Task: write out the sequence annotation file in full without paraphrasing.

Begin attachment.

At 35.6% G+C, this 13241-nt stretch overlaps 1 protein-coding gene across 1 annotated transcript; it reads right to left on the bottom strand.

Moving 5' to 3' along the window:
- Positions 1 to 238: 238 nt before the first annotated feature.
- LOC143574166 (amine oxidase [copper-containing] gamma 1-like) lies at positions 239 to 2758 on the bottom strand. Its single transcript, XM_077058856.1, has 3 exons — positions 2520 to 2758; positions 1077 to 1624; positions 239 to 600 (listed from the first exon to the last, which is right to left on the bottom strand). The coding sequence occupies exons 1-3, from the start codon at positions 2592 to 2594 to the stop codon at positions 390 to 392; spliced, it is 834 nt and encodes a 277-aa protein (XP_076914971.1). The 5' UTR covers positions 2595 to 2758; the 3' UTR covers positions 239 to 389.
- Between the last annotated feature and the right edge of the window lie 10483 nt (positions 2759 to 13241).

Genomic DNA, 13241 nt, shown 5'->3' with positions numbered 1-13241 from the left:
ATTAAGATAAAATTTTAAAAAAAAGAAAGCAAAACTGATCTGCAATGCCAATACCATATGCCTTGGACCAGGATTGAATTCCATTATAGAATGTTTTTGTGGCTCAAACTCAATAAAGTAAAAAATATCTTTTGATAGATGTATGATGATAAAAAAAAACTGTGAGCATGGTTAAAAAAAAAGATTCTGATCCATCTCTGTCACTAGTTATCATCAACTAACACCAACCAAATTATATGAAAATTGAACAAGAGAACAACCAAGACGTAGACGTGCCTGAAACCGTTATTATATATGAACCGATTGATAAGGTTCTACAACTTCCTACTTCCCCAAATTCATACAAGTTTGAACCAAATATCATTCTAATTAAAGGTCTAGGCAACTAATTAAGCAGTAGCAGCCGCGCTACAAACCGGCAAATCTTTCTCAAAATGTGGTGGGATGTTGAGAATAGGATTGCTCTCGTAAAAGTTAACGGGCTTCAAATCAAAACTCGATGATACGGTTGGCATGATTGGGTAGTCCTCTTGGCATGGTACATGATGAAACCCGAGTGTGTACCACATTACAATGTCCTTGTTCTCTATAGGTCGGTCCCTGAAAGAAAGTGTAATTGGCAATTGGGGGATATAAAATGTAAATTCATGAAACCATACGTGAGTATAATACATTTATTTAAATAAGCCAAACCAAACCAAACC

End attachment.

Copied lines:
At 35.6% G+C, this 13241-nt stretch overlaps 1 protein-coding gene across 1 annotated transcript; it reads right to left on the bottom strand.

Moving 5' to 3' along the window:
- Positions 1 to 238: 238 nt before the first annotated feature.
- LOC143574166 (amine oxidase [copper-containing] gamma 1-like) lies at positions 239 to 2758 on the bottom strand. Its single transcript, XM_077058856.1, has 3 exons — positions 2520 to 2758; positions 1077 to 1624; positions 239 to 600 (listed from the first exon to the last, which is right to left on the bottom strand). The coding sequence occupies exons 1-3, from the start codon at positions 2592 to 2594 to the stop codon at positions 390 to 392; spliced, it is 834 nt and encodes a 277-aa protein (XP_076914971.1). The 5' UTR covers positions 2595 to 2758; the 3' UTR covers positions 239 to 389.
- Between the last annotated feature and the right edge of the window lie 10483 nt (positions 2759 to 13241).

Genomic DNA, 13241 nt, shown 5'->3' with positions numbered 1-13241 from the left:
ATTAAGATAAAATTTTAAAAAAAAGAAAGCAAAACTGATCTGCAATGCCAATACCATATGCCTTGGACCAGGATTGAATTCCATTATAGAATGTTTTTGTGGCTCAAACTCAATAAAGTAAAAAATATCTTTTGATAGATGTATGATGATAAAAAAAAACTGTGAGCATGGTTAAAAAAAAAGATTCTGATCCATCTCTGTCACTAGTTATCATCAACTAACACCAACCAAATTATATGAAAATTGAACAAGAGAACAACCAAGACGTAGACGTGCCTGAAACCGTTATTATATATGAACCGATTGATAAGGTTCTACAACTTCCTACTTCCCCAAATTCATACAAGTTTGAACCAAATATCATTCTAATTAAAGGTCTAGGCAACTAATTAAGCAGTAGCAGCCGCGCTACAAACCGGCAAATCTTTCTCAAAATGTGGTGGGATGTTGAGAATAGGATTGCTCTCGTAAAAGTTAACGGGCTTCAAATCAAAACTCGATGATACGGTTGGCATGATTGGGTAGTCCTCTTGGCATGGTACATGATGAAACCCGAGTGTGTACCACATTACAATGTCCTTGTTCTCTATAGGTCGGTCCCTGAAAGAAAGTGTAATTGGCAATTGGGGGATATAAAATGTAAATTCATGAAACCATACGTGAGTATAATACATTTATTTAAATAAGCCAAACCAAACCAAACC